With International Women’s Day having just passed us by (March 8th!), I wanted to take the opportunity to write a blog post about some exciting work that has recently come my way. Being recognised for doing something you love, and letting certain things fall into place organically (while working your ass off the rest of the time) are fantastic.
So, here’s the story…
The Women’s Health Magazine Advisory Board appoints a group of professionals who write their own columns, or give advice as necessary. Some names that you might recognise are:
Dr. Klaus T. Kallmayer M.D., Ph.D, M.A., Cardiology
Dr. Tara Wyne, Mental Health & Psychology
Dr. Kiren Sahota, Family Medicine, and
Dr. Shereen Habib, Gynaecology amongst many others.
Editor-in-Chief at Women’s Health Middle East, Yi-Hwa Hanna comes to FitCamps. When she first started, I had no idea who she was or what she did for a living. After several sessions, we found FitLife in the 'spy' section of the magazine with a great review from Yi. That’s when things started to fall into place, and we began to work together on some small things that she needed in relation to the magazine. It then became apparent that we could deliver the goods as far as Women's Health went, and I was elected as part of the Advisory Board in February 2017. Our first article before this spanned across 12 pages, which I know is prime real estate as far as a print magazine goes! This really isn’t something I imagined could be possible the first-time round for FitLife, especially since it was in its early adolescence. Being part of Women’s Health Magazine is a huge boost, to what I do, to my years of experience, and the expertise I have honed along the way.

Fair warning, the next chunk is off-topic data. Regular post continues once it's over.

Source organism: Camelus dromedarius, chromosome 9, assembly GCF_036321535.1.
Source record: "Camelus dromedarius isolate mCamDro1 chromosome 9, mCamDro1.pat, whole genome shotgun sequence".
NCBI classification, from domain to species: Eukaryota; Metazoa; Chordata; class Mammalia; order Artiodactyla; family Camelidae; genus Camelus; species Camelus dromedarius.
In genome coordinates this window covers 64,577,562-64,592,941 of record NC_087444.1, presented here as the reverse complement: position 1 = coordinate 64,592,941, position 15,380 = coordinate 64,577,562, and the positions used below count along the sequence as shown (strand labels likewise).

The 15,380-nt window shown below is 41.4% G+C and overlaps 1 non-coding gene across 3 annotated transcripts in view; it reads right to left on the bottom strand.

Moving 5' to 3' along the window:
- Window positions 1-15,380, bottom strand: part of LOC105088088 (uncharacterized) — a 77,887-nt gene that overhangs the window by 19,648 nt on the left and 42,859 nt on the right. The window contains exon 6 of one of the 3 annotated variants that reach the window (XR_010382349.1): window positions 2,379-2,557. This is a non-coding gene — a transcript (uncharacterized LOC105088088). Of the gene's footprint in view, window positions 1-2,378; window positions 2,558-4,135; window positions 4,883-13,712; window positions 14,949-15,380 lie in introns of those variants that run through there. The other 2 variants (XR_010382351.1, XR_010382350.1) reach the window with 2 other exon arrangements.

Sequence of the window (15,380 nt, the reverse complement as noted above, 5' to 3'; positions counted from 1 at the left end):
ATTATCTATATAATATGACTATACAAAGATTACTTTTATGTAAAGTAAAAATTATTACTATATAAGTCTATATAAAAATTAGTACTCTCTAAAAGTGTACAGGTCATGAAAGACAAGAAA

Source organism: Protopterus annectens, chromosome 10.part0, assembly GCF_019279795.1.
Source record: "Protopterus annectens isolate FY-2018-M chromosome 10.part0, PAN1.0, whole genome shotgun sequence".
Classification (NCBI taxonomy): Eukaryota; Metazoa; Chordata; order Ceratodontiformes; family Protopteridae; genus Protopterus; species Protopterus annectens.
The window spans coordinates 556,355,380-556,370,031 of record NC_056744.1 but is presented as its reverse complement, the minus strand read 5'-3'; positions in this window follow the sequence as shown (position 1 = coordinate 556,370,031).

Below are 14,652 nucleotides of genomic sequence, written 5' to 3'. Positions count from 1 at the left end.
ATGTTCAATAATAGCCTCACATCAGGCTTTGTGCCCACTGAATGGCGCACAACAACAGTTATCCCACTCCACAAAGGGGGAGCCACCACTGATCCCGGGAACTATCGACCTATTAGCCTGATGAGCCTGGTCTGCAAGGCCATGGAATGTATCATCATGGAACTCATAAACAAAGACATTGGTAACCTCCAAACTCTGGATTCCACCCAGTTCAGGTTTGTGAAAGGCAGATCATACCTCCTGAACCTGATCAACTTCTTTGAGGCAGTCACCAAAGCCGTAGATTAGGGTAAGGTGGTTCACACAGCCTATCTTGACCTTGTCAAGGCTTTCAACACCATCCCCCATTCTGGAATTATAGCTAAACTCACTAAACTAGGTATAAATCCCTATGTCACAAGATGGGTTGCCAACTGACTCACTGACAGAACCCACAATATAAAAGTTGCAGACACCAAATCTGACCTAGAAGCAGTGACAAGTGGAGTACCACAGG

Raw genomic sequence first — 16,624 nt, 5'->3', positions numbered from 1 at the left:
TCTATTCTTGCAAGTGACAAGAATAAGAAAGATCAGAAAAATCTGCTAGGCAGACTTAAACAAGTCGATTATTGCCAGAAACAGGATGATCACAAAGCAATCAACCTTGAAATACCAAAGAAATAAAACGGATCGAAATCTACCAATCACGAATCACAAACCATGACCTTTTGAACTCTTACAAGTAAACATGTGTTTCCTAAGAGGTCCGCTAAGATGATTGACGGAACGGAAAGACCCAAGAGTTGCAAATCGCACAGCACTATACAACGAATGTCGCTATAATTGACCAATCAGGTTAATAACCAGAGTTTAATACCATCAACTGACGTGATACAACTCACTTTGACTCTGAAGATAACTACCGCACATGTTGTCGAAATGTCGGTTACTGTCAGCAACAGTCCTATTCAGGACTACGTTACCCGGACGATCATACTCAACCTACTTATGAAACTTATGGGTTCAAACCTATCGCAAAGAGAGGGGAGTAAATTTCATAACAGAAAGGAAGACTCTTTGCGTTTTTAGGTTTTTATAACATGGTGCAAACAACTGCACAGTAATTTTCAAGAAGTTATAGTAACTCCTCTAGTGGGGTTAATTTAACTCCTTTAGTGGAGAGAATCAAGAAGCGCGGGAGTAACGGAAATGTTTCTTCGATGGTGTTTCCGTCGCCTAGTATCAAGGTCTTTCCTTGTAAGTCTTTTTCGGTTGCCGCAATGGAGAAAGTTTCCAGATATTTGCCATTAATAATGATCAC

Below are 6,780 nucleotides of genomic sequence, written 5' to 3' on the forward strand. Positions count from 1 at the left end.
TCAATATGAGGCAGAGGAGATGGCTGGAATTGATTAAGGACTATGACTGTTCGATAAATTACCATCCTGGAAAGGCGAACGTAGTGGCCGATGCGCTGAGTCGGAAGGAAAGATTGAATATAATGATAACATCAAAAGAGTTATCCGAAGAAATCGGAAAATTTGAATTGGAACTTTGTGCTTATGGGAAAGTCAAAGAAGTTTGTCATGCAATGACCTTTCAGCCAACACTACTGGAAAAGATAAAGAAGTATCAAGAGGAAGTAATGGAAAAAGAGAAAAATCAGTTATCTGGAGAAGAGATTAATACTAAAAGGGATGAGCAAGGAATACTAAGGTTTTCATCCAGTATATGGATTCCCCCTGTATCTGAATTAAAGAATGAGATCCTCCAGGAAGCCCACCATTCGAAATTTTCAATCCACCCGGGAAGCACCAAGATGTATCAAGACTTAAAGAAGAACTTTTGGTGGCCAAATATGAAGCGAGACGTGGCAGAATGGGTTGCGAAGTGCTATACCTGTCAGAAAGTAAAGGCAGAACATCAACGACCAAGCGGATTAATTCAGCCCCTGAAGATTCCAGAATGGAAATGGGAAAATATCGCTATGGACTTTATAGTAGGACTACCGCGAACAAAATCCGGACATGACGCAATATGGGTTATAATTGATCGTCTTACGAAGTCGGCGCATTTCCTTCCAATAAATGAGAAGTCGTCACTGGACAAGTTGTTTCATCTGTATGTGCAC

Women On My Mind
I say this because while the whole Personal Training industry has changed by miles, it’s women’s training that I think needs to be addressed here. Did you know till very recently, people believed that women shouldn’t lift weights - at all! Crazy, right? We most certainly think so! I’ve done some reflecting on the last 10-odd years of fitness that relates to women and I’ve put down the biggest myths (annoyances, if we’re being honest!) I’ve come across, and tried to bust them the best I can.
Women shouldn't lift heavy or they'll get bulky is by far the biggest change in recent history. You've got to put years of effort into your training to even promote physical enhancement in all the right places, so this is definitely something that women should begin to incorporate into their lifestyle.
What’s the point if you don’t lose weight? Checking weight is the next biggest - All women used to talk about losing weight, and losing weight, and losing weight - it's still quite a hot topic, but at least now women are beginning to realise it's not ONLY about the weight. It's about the body-fat percentage and how you feel in that dress or when you look in the mirror.
Cardio to lose weight is also on the list - 1 hour of running on the treadmill sounds horrible, doesn't it? And not too much fun at all! So, why do it? Women are now realising that metabolic conditioning or HIIT (High-Intensity Interval Training) style training is the way to go.